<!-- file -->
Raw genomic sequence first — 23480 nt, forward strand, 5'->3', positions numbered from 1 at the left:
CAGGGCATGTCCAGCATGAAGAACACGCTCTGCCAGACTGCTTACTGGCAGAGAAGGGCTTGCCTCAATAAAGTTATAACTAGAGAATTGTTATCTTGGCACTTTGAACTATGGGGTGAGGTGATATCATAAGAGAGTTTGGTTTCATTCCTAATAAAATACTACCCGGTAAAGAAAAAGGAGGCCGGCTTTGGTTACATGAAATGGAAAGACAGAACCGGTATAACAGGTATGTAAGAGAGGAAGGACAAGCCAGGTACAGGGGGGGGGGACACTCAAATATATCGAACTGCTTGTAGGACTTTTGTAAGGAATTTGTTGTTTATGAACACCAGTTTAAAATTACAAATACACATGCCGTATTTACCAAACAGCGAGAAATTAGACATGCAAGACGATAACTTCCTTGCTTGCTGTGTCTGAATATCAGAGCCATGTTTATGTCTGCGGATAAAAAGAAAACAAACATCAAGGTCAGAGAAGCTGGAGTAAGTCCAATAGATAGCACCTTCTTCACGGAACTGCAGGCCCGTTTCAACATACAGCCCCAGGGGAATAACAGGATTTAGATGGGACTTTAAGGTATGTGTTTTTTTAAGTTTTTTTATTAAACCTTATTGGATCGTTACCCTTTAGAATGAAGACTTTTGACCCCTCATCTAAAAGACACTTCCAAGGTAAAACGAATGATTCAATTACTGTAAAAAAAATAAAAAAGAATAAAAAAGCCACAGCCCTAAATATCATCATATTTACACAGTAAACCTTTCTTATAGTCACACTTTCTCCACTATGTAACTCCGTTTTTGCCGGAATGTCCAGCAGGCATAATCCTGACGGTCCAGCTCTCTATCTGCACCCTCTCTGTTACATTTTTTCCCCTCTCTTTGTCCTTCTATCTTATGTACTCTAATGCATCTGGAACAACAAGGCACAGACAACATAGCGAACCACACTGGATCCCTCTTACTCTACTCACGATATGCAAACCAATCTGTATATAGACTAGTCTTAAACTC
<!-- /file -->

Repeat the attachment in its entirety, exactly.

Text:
Raw genomic sequence first — 23480 nt, forward strand, 5'->3', positions numbered from 1 at the left:
CAGGGCATGTCCAGCATGAAGAACACGCTCTGCCAGACTGCTTACTGGCAGAGAAGGGCTTGCCTCAATAAAGTTATAACTAGAGAATTGTTATCTTGGCACTTTGAACTATGGGGTGAGGTGATATCATAAGAGAGTTTGGTTTCATTCCTAATAAAATACTACCCGGTAAAGAAAAAGGAGGCCGGCTTTGGTTACATGAAATGGAAAGACAGAACCGGTATAACAGGTATGTAAGAGAGGAAGGACAAGCCAGGTACAGGGGGGGGGGACACTCAAATATATCGAACTGCTTGTAGGACTTTTGTAAGGAATTTGTTGTTTATGAACACCAGTTTAAAATTACAAATACACATGCCGTATTTACCAAACAGCGAGAAATTAGACATGCAAGACGATAACTTCCTTGCTTGCTGTGTCTGAATATCAGAGCCATGTTTATGTCTGCGGATAAAAAGAAAACAAACATCAAGGTCAGAGAAGCTGGAGTAAGTCCAATAGATAGCACCTTCTTCACGGAACTGCAGGCCCGTTTCAACATACAGCCCCAGGGGAATAACAGGATTTAGATGGGACTTTAAGGTATGTGTTTTTTTAAGTTTTTTTATTAAACCTTATTGGATCGTTACCCTTTAGAATGAAGACTTTTGACCCCTCATCTAAAAGACACTTCCAAGGTAAAACGAATGATTCAATTACTGTAAAAAAAATAAAAAAGAATAAAAAAGCCACAGCCCTAAATATCATCATATTTACACAGTAAACCTTTCTTATAGTCACACTTTCTCCACTATGTAACTCCGTTTTTGCCGGAATGTCCAGCAGGCATAATCCTGACGGTCCAGCTCTCTATCTGCACCCTCTCTGTTACATTTTTTCCCCTCTCTTTGTCCTTCTATCTTATGTACTCTAATGCATCTGGAACAACAAGGCACAGACAACATAGCGAACCACACTGGATCCCTCTTACTCTACTCACGATATGCAAACCAATCTGTATATAGACTAGTCTTAAACTC